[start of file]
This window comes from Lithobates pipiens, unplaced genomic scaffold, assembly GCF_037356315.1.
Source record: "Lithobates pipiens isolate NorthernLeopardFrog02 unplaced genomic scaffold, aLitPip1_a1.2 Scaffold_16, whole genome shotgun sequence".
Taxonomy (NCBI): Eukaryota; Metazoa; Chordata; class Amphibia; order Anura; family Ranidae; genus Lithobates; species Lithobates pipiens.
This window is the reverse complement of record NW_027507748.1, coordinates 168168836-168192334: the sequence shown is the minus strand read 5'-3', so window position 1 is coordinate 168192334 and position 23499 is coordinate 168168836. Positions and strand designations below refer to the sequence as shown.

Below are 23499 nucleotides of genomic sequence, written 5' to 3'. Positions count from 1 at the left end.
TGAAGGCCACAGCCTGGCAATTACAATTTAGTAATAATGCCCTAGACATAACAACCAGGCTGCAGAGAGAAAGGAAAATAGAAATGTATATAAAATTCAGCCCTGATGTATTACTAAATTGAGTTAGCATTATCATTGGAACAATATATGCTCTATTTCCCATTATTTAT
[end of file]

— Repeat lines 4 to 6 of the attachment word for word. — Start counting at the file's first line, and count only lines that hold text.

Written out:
This window is the reverse complement of record NW_027507748.1, coordinates 168168836-168192334: the sequence shown is the minus strand read 5'-3', so window position 1 is coordinate 168192334 and position 23499 is coordinate 168168836. Positions and strand designations below refer to the sequence as shown.

Below are 23499 nucleotides of genomic sequence, written 5' to 3'. Positions count from 1 at the left end.
TGAAGGCCACAGCCTGGCAATTACAATTTAGTAATAATGCCCTAGACATAACAACCAGGCTGCAGAGAGAAAGGAAAATAGAAATGTATATAAAATTCAGCCCTGATGTATTACTAAATTGAGTTAGCATTATCATTGGAACAATATATGCTCTATTTCCCATTATTTAT